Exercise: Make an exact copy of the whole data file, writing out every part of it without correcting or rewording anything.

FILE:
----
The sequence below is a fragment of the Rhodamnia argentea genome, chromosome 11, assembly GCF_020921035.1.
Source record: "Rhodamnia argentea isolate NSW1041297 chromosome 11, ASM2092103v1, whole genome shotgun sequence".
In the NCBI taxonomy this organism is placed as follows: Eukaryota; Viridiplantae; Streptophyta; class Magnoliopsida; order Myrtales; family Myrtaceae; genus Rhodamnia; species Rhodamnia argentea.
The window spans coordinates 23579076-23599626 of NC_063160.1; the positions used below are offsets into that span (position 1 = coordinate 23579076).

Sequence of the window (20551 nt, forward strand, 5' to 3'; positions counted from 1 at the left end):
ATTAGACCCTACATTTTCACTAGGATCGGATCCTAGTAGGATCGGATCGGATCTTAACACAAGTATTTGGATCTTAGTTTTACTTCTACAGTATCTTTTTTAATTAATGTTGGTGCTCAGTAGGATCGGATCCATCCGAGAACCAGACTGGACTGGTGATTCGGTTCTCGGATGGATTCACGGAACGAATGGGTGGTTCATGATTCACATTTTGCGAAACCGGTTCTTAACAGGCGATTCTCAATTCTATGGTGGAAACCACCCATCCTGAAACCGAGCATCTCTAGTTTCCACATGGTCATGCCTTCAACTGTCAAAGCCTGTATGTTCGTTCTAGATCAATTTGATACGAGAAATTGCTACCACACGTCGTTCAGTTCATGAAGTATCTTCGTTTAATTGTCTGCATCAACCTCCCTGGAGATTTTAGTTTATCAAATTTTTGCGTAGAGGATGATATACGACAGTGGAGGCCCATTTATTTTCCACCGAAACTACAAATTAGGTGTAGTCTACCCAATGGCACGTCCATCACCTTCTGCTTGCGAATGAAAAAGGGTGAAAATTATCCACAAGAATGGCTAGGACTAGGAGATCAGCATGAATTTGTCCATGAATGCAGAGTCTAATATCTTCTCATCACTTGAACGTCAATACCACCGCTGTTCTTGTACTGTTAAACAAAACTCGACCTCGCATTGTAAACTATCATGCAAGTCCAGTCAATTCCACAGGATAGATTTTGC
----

The sequence below is a fragment of the Rhodamnia argentea genome, chromosome 11, assembly GCF_020921035.1.
Source record: "Rhodamnia argentea isolate NSW1041297 chromosome 11, ASM2092103v1, whole genome shotgun sequence".
In the NCBI taxonomy this organism is placed as follows: Eukaryota; Viridiplantae; Streptophyta; class Magnoliopsida; order Myrtales; family Myrtaceae; genus Rhodamnia; species Rhodamnia argentea.
The window spans coordinates 23579076-23599626 of NC_063160.1; the positions used below are offsets into that span (position 1 = coordinate 23579076).

Sequence of the window (20551 nt, forward strand, 5' to 3'; positions counted from 1 at the left end):
ATTAGACCCTACATTTTCACTAGGATCGGATCCTAGTAGGATCGGATCGGATCTTAACACAAGTATTTGGATCTTAGTTTTACTTCTACAGTATCTTTTTTAATTAATGTTGGTGCTCAGTAGGATCGGATCCATCCGAGAACCAGACTGGACTGGTGATTCGGTTCTCGGATGGATTCACGGAACGAATGGGTGGTTCATGATTCACATTTTGCGAAACCGGTTCTTAACAGGCGATTCTCAATTCTATGGTGGAAACCACCCATCCTGAAACCGAGCATCTCTAGTTTCCACATGGTCATGCCTTCAACTGTCAAAGCCTGTATGTTCGTTCTAGATCAATTTGATACGAGAAATTGCTACCACACGTCGTTCAGTTCATGAAGTATCTTCGTTTAATTGTCTGCATCAACCTCCCTGGAGATTTTAGTTTATCAAATTTTTGCGTAGAGGATGATATACGACAGTGGAGGCCCATTTATTTTCCACCGAAACTACAAATTAGGTGTAGTCTACCCAATGGCACGTCCATCACCTTCTGCTTGCGAATGAAAAAGGGTGAAAATTATCCACAAGAATGGCTAGGACTAGGAGATCAGCATGAATTTGTCCATGAATGCAGAGTCTAATATCTTCTCATCACTTGAACGTCAATACCACCGCTGTTCTTGTACTGTTAAACAAAACTCGACCTCGCATTGTAAACTATCATGCAAGTCCAGTCAATTCCACAGGATAGATTTTGC